At Developing Speech, I approach each child as an individual with their own talents and one-of-a-kind needs. My goal is to help your child attain and strengthen their speech and language abilities by using the following:
Providing strategies to parents
Establishing communication with other therapists
Setting long term and short term goals
I believe that every child can achieve their personal best with my help and with the help of their community such as parents, teachers, and extended families' support.
ACHIEVE YOUR PERSONAL
My goal is to create a warm and open environment where children and parents are able to develop an open relationship with me. All families will receive individual attention to develop the right treatment plan and help children develop their personal best potential.
Detecting Speech and Language Issues:
Early Detection of Speech, Language, and Hearing Disorders
Do you have a child 3 years old or younger? Are you worried because your child doesn't seem to listen? Has your child started to say any words? Does your child cry a lot or have tantrums? Your child may have early signs of a speech, language, or hearing disorder.
If you notice that your child does not respond when you call his/her name. He/She turns the pages of a book, but doesn't pay any attention when I read to him. He/She shows me what he wants, but doesn't use words. He/She doesn't do what I ask him to do. He/She gets upset when I don't understand him. Is this normal? Does he/she just need more time to catch up?
Don't wait and hope your child will outgrow a communication problem. Early spoken language disorders can result in problems with reading, writing, and learning. They also may lead to problems with social skills, like making friends. Early detection leads to early treatment. The earlier you get help for your child, the better.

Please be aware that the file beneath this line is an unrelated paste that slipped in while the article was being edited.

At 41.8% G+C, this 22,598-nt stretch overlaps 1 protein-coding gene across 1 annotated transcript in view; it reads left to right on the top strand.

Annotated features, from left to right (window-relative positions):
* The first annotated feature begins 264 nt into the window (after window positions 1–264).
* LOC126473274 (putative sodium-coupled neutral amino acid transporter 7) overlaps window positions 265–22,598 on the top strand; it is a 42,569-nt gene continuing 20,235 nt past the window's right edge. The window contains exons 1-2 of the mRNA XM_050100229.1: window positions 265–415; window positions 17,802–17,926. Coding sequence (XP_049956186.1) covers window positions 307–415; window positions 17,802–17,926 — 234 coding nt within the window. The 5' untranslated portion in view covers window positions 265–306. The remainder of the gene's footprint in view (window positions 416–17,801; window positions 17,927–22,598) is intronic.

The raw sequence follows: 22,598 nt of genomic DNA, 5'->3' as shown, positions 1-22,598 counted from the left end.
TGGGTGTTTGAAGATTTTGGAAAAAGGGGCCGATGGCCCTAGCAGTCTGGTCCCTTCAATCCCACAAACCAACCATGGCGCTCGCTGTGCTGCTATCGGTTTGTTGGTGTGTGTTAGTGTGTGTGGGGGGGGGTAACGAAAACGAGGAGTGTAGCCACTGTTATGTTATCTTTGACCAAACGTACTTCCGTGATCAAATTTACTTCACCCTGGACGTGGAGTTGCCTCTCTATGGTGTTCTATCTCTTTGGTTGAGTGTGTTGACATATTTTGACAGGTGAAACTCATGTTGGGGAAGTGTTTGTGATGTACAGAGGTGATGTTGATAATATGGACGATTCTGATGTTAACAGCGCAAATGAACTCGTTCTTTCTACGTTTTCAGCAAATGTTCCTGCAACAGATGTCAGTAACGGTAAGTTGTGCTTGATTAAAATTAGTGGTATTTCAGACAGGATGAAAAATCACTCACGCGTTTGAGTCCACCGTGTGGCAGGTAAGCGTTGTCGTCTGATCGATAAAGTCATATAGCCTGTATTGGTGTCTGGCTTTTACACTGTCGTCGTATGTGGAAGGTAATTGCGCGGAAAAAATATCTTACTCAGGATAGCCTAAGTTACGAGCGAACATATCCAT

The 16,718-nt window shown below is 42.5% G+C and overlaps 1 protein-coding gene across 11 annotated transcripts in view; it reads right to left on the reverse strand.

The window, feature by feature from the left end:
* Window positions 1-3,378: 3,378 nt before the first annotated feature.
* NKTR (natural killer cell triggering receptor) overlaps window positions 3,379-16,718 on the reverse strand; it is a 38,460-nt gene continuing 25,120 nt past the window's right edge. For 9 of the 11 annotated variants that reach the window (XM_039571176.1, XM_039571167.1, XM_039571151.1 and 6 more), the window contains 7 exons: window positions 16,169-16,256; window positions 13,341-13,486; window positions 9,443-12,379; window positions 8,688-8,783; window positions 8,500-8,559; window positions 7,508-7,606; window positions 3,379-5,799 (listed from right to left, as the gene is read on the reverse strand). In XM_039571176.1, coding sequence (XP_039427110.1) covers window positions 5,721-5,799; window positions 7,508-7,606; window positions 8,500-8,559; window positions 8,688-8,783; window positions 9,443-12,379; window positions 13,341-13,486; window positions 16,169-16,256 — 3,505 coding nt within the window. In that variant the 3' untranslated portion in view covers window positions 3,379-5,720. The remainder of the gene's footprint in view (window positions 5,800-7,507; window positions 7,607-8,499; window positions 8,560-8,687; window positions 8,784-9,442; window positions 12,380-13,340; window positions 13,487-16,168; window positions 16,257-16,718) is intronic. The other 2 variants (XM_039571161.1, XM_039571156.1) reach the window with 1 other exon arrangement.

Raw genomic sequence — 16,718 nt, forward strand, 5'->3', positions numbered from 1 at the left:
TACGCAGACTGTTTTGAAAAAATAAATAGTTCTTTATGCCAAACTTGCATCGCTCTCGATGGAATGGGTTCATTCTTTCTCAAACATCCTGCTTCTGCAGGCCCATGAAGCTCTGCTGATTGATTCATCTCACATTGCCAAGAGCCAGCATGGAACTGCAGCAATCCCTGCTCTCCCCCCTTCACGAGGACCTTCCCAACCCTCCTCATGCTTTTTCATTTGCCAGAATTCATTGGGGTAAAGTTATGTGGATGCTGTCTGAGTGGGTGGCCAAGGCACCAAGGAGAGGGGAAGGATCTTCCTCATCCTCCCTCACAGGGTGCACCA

Signs of a Language Disorder
A language disorder may be spoken and/or written (reading and writing). It may also be receptive (understanding) and/or expressive (talking, reading, writing, or signing).
Doesn't smile or interact with others (birth–3 months)
Doesn't babble (4–7 months)
Makes few sounds (7–12 months)
Does not use gestures (e.g., waving, pointing) (7–12 months)
Doesn't understand what others say (7 months–2 years)
Says only a few words (12–18 months)
Doesn't put words together to make sentences (1½–2 years)
Says fewer than 50 words (2 years)
Has trouble playing and talking with other children (2–3 years)
Has problems with early reading and writing skills—for example, may not show an interest in books or drawing (2½–3 years)
Ways to Help With Language Disorders
Listen and respond to your child
Talk, read, and play with your child
Communicate with your child in the language that you are most comfortable using
Know that it's good to teach your child to speak a second language
Talk about what you are doing and what your child is doing
Use a lot of different words with your child
Use longer sentences as your child gets older
Have your child play with other children
Signs of a Speech Sound Disorder
Says p, b, m, h, and w incorrectly in words most of the time (1–2 years)
Says k, g, f, t, d, and n incorrectly in words most of the time (2–3 years)
Produces speech that is unclear, even to familiar people (2–3 years)
Ways to Help With Speech Sound Disorders
Say the sounds correctly when you talk—it's okay if your child makes some mistakes with sounds
Don't correct speech sounds—it's more important to let your child keep talking
Signs of Stuttering (Disfluency)
Struggles to say sounds or words (2½–3 years)
Repeats first sounds of words—"b-b-b-ball" for "ball" (2½–3 years)
Pauses a lot while talking (2½–3 years)
Stretches sounds out—"f-f-f-f-farm" for "farm" (2½–3 years)
Ways to Help With Stuttering or Disfluency